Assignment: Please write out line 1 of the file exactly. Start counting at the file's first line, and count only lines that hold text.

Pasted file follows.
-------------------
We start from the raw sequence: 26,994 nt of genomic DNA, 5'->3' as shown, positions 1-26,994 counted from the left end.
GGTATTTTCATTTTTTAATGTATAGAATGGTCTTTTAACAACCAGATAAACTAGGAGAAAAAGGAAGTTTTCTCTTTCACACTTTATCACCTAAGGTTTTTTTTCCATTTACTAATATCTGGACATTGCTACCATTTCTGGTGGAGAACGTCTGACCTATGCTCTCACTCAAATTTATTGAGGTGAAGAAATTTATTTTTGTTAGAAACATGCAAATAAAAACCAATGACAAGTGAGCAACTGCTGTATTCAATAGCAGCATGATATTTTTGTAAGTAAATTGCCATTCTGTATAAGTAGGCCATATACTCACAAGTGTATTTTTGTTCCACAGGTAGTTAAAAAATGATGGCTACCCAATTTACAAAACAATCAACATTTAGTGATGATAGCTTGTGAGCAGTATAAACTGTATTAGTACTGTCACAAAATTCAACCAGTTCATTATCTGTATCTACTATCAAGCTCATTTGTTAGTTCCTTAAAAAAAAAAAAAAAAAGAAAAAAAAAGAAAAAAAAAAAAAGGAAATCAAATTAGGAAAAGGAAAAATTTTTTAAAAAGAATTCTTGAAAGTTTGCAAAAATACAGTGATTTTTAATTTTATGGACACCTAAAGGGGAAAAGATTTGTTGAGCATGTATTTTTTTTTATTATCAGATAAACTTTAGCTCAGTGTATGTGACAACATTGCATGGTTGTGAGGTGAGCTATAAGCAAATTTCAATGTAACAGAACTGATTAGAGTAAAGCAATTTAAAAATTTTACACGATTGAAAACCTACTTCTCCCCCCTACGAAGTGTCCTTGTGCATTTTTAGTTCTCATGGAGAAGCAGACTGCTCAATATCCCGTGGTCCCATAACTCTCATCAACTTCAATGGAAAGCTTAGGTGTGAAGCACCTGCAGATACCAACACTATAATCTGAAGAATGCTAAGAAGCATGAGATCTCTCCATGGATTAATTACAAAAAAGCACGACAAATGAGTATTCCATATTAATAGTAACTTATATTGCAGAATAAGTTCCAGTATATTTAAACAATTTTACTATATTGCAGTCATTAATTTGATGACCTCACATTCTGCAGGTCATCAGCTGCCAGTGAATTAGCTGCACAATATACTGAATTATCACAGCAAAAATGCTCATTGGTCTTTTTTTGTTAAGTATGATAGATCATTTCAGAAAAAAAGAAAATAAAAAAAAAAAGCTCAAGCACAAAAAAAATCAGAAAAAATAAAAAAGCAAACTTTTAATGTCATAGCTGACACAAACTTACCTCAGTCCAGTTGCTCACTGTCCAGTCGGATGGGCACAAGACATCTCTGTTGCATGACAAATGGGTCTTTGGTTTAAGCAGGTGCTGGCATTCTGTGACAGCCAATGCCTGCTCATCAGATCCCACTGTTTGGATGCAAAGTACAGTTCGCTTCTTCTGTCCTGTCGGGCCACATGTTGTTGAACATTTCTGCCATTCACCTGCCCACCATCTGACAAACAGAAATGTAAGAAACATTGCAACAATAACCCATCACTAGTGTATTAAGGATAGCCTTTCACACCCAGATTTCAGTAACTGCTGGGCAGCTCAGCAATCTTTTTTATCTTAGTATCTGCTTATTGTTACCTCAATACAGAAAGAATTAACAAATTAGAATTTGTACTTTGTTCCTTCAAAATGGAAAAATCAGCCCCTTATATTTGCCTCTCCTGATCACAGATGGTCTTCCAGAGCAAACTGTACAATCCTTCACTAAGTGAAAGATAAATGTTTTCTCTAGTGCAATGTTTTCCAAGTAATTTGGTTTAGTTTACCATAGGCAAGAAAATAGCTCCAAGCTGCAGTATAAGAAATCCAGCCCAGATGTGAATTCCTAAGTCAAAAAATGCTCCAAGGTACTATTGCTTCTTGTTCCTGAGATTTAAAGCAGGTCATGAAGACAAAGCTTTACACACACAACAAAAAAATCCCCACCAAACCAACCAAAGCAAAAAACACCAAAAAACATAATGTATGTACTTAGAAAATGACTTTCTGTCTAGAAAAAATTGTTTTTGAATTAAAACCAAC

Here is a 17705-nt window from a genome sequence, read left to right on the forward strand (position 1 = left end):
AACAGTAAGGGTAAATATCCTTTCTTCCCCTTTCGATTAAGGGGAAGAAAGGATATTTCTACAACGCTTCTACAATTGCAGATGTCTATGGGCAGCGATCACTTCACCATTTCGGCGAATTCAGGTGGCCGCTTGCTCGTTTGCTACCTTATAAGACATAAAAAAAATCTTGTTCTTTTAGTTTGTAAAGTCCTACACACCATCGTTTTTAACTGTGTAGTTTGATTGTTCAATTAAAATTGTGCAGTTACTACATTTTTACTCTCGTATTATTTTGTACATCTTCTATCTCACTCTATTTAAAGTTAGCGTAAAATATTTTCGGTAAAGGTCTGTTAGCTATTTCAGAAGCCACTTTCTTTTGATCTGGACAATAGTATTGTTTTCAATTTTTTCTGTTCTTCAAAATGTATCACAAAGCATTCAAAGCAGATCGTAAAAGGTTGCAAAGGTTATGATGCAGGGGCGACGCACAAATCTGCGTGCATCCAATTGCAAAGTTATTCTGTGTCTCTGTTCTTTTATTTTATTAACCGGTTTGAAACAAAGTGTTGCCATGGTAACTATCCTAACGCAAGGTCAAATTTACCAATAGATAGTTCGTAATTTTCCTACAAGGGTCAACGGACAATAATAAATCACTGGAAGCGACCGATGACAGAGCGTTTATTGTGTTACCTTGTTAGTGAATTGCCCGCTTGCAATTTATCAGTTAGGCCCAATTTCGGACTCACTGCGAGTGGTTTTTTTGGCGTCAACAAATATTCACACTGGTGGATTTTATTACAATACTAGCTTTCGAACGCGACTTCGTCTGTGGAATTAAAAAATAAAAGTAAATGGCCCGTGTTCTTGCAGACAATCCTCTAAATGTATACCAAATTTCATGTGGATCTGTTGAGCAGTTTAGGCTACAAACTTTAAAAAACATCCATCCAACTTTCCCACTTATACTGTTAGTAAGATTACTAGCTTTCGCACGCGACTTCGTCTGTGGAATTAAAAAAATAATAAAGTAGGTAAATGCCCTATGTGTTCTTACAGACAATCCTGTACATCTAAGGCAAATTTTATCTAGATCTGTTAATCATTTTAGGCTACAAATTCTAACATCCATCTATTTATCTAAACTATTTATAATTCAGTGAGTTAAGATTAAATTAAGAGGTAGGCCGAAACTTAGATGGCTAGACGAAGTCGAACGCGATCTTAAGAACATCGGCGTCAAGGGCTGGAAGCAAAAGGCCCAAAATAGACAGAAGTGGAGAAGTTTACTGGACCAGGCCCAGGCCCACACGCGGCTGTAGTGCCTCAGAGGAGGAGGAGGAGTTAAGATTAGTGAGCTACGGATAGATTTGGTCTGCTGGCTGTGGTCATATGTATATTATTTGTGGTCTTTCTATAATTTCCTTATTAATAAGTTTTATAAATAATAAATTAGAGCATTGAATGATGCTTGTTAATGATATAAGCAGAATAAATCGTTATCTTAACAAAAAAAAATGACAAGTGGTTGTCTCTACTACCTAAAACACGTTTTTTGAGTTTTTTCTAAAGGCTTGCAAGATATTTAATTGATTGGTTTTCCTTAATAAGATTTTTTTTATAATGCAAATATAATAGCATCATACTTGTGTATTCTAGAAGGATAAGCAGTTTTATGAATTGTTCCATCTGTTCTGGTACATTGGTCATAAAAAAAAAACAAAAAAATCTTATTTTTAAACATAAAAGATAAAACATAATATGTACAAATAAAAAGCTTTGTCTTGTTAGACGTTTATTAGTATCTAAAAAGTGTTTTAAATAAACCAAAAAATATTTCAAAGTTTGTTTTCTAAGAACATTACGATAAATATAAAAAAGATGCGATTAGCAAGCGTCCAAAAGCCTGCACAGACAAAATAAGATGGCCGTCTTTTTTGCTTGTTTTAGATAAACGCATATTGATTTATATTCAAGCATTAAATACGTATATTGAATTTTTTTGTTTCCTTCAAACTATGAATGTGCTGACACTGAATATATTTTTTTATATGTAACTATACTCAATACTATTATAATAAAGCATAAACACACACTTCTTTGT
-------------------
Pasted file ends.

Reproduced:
We start from the raw sequence: 26,994 nt of genomic DNA, 5'->3' as shown, positions 1-26,994 counted from the left end.